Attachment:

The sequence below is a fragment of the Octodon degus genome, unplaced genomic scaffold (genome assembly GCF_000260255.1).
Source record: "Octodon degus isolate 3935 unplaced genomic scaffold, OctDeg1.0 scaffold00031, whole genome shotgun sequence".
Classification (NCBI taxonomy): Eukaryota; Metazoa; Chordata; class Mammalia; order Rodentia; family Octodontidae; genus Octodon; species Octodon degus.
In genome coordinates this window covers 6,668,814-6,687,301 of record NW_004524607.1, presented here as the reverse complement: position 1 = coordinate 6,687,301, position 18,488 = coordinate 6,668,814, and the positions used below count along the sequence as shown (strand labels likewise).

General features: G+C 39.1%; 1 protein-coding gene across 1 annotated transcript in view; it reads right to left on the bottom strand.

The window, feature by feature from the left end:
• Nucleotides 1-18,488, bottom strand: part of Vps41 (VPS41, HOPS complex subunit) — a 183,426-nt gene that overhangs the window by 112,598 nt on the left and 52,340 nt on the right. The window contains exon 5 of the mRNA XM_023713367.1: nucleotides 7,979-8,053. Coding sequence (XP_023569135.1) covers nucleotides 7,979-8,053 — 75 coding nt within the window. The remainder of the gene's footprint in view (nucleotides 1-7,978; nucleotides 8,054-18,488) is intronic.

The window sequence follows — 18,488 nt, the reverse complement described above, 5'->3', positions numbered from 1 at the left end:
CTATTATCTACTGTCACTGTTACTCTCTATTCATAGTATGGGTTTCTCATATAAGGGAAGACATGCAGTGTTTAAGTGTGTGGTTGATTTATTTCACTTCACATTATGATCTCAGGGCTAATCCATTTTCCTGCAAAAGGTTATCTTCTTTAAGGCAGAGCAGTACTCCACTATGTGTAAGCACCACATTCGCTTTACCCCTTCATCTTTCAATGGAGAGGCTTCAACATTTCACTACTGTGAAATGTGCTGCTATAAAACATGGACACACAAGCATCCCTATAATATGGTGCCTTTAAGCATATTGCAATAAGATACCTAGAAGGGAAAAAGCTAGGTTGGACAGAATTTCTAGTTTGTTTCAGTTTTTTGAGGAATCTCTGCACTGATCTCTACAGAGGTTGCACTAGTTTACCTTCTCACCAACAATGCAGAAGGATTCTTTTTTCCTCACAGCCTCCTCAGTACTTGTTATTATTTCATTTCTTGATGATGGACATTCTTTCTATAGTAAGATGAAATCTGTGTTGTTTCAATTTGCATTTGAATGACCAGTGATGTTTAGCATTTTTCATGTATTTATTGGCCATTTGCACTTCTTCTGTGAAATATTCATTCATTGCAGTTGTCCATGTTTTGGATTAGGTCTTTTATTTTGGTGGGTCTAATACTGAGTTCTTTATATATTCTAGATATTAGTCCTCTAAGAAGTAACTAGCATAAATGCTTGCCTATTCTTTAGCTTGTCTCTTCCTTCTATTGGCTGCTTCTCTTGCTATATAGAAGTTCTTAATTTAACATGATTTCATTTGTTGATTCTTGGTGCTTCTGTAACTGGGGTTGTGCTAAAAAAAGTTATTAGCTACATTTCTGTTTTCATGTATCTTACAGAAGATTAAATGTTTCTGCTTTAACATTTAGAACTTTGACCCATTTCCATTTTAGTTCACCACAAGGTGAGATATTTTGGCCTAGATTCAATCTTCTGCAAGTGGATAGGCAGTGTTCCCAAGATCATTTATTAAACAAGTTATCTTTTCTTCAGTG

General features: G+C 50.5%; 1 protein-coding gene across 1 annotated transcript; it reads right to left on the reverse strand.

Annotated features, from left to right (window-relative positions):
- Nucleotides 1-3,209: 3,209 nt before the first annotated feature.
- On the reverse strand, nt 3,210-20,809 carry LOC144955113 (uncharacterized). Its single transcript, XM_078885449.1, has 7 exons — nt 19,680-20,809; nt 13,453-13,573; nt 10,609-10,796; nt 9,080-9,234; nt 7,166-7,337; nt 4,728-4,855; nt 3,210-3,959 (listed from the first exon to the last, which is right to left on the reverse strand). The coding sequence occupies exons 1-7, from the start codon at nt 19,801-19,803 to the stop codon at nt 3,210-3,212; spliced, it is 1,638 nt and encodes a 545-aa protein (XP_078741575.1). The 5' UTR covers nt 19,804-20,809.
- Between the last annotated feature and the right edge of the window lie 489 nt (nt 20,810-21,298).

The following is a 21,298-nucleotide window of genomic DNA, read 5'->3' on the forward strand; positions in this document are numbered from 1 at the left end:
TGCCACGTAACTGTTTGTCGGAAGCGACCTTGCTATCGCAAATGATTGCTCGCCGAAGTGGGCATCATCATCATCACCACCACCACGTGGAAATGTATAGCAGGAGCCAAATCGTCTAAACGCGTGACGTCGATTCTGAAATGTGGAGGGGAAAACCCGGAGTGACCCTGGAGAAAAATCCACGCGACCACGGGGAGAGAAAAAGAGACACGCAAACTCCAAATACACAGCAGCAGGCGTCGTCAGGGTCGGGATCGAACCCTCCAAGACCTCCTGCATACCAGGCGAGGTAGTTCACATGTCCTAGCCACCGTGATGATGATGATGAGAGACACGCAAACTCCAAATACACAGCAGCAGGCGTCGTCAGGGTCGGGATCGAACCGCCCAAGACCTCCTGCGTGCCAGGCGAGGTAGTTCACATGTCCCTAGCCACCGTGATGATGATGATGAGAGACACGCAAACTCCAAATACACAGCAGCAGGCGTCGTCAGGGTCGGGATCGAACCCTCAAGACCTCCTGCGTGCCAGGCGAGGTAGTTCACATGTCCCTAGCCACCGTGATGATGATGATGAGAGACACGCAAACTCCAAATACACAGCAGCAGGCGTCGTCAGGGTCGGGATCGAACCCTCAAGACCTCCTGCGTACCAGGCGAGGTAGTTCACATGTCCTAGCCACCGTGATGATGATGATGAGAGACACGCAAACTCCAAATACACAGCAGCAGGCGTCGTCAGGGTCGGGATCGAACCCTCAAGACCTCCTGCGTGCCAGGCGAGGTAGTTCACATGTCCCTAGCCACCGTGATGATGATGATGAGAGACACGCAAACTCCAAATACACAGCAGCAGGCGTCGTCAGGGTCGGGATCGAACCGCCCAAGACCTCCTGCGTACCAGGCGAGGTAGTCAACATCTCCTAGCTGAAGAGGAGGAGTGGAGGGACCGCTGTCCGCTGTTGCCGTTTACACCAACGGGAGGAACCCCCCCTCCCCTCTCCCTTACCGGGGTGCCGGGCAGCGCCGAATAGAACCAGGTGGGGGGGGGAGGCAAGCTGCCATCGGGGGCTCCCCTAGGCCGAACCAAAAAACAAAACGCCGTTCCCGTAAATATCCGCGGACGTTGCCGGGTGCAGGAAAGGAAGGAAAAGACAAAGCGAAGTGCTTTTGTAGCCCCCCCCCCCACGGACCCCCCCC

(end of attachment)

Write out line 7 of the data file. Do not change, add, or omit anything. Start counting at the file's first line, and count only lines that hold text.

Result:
• Nucleotides 1-18,488, bottom strand: part of Vps41 (VPS41, HOPS complex subunit) — a 183,426-nt gene that overhangs the window by 112,598 nt on the left and 52,340 nt on the right. The window contains exon 5 of the mRNA XM_023713367.1: nucleotides 7,979-8,053. Coding sequence (XP_023569135.1) covers nucleotides 7,979-8,053 — 75 coding nt within the window. The remainder of the gene's footprint in view (nucleotides 1-7,978; nucleotides 8,054-18,488) is intronic.